33 min
Sean Carroll's Mindscape: Science, Society, Philosophy, Culture, Arts, and Ideas
Sean Carroll's Mindscape: Science, Society, Philosophy, Culture, Arts, and Ideas
Sean Carroll | Wondery
124 | Solo: How Time Travel Could and Should Work
Time! It doesn’t stop, psychological effects of being under lockdown notwithstanding. How we experience time depends on our situation, but time itself just marches forward. Unless, of course, it’s possible to travel to the past, as countless science-fiction scenarios have depicted. But does that really make sense? Couldn’t we then change the past, even so dramatically that our own existence would never have happened? In this solo podcast I talk about both the physics and fiction of time travel. I point out that it might be allowed by the laws of physics, and explain how that would work, but that we really don’t know. And I try to make sense of some of the less-sensible depictions of cinematic time travel. Coming up with a logical theory that could account for Back to the Future isn’t easy, but podcasting isn’t for the squeamish. Support Mindscape on Patreon. But wait, there’s more! I was contacted by Janna Levin, who we fondly remember from Episode 27. Janna moonlights as Chair and Director of Sciences at Pioneer Works, an institution dedicated to bringing together creative people in art and science. Like the rest of us, they’ve been looking for ways to offer more online content in these pandemic times, so we thought about ways to collaborate. Here’s what they came up with: artist Azikiwe Mohammed has created an animated video backdrop to this podcast episode. The visuals are trippy, colorful, and inspired by (without trying to directly illustrate) what I talk about in the episode. You can check out a brief write-up at the Pioneer Works site, or view the video directly below. https://www.youtube.com/watch?v=kHy1j4LiyGQ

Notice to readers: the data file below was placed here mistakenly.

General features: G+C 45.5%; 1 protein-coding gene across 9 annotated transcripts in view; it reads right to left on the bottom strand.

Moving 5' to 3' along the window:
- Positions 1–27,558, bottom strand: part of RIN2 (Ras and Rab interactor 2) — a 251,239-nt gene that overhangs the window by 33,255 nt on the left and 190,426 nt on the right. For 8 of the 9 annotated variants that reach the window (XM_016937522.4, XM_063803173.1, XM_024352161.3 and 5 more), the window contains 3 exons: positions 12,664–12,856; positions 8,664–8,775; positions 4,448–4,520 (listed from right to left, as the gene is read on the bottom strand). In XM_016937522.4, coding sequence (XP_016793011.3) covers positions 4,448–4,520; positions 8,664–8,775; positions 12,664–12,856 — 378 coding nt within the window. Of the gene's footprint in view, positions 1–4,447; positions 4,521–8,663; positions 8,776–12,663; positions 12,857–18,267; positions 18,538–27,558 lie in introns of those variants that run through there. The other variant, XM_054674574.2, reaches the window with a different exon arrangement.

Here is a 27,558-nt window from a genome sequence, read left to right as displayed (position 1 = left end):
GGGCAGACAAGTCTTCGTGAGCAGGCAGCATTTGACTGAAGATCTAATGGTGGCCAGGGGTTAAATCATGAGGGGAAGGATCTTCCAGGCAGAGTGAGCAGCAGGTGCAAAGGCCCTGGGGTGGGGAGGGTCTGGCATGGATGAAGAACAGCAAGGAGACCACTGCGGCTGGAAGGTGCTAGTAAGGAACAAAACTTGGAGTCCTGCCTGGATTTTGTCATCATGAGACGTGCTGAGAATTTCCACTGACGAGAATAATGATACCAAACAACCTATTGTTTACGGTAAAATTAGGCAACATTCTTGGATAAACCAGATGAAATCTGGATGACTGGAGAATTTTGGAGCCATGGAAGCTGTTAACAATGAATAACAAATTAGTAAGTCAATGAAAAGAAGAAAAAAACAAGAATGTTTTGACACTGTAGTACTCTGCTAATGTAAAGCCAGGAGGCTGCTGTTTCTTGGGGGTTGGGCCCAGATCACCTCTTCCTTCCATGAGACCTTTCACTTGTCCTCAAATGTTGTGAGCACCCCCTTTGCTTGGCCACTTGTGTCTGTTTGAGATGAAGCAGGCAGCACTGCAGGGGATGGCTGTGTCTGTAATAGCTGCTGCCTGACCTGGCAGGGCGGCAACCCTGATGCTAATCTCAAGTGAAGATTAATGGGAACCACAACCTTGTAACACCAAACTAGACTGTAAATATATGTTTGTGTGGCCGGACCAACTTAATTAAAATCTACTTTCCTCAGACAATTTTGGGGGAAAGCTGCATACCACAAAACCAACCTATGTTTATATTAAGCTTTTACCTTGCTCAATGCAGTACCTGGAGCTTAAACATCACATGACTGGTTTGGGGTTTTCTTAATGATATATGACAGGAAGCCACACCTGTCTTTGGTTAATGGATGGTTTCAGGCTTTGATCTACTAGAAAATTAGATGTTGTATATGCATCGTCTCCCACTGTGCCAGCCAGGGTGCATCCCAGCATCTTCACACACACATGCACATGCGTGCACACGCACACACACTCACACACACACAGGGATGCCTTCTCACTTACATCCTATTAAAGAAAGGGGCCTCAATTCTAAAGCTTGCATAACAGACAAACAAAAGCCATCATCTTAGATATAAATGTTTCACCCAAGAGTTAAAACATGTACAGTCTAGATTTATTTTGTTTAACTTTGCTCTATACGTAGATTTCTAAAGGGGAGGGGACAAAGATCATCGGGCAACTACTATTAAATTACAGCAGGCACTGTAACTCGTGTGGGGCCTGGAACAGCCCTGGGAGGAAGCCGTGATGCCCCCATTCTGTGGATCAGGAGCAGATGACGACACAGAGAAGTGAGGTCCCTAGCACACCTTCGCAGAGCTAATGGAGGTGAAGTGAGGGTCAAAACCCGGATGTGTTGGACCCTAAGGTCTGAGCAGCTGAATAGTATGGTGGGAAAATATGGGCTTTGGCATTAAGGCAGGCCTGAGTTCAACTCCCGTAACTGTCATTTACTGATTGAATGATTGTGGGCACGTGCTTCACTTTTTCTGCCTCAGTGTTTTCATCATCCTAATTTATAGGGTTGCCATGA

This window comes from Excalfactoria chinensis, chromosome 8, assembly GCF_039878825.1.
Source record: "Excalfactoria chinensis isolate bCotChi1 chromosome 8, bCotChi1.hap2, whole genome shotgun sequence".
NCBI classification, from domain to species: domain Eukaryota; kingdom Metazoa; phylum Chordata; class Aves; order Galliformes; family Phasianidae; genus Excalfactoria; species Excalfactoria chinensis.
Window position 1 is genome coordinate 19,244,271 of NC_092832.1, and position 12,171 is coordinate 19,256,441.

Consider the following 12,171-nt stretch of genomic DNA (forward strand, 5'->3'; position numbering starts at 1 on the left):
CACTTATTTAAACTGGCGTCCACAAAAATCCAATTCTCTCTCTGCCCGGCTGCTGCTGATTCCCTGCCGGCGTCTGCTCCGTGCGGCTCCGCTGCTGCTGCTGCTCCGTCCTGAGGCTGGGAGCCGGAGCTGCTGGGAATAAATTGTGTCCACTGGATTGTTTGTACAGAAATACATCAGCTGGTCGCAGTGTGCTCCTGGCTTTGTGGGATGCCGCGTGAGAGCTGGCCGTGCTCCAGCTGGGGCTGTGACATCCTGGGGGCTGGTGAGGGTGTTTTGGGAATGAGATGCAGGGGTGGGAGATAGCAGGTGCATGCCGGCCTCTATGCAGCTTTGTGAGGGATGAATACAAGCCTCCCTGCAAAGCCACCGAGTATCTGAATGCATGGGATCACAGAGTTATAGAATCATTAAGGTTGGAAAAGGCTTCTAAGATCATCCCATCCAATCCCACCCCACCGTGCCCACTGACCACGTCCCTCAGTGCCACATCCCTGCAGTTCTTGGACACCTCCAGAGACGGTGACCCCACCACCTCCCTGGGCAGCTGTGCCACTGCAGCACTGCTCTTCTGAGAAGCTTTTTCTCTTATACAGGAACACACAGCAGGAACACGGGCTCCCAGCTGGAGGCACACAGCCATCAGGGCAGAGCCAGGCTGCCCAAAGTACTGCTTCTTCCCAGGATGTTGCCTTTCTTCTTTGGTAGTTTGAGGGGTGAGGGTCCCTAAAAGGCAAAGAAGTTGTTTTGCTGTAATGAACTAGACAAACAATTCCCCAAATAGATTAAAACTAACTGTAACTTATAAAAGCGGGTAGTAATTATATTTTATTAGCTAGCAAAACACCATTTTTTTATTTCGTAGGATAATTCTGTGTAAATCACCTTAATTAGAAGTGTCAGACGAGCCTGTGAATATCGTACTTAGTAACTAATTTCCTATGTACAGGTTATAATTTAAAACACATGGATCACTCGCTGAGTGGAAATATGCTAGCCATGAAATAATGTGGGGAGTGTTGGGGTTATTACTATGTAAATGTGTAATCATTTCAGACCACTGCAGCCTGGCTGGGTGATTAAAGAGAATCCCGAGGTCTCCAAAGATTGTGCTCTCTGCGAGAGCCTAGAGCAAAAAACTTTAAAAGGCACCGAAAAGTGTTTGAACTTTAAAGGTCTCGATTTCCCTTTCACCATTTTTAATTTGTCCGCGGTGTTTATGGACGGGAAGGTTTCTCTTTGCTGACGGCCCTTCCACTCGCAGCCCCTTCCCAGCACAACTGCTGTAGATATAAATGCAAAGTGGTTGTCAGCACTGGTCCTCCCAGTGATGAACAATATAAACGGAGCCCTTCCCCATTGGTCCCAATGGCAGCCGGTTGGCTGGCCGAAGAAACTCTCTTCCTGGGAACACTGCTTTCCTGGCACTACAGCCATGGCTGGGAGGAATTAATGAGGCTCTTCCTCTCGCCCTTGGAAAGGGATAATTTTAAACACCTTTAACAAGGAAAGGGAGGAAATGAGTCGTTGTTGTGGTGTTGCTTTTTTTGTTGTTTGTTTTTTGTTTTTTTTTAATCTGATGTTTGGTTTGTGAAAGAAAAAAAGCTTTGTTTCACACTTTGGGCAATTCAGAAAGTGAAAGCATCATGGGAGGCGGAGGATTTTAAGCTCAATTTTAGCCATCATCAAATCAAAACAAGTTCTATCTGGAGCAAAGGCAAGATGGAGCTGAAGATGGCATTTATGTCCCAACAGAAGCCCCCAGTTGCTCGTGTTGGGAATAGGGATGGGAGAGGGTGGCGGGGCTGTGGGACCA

2 hr 42 min
Science Friday
Science Friday
Science Friday and WNYC Studios
Ig Nobel Prizes, Koji Alchemy. Nov 27, 2020, Part 2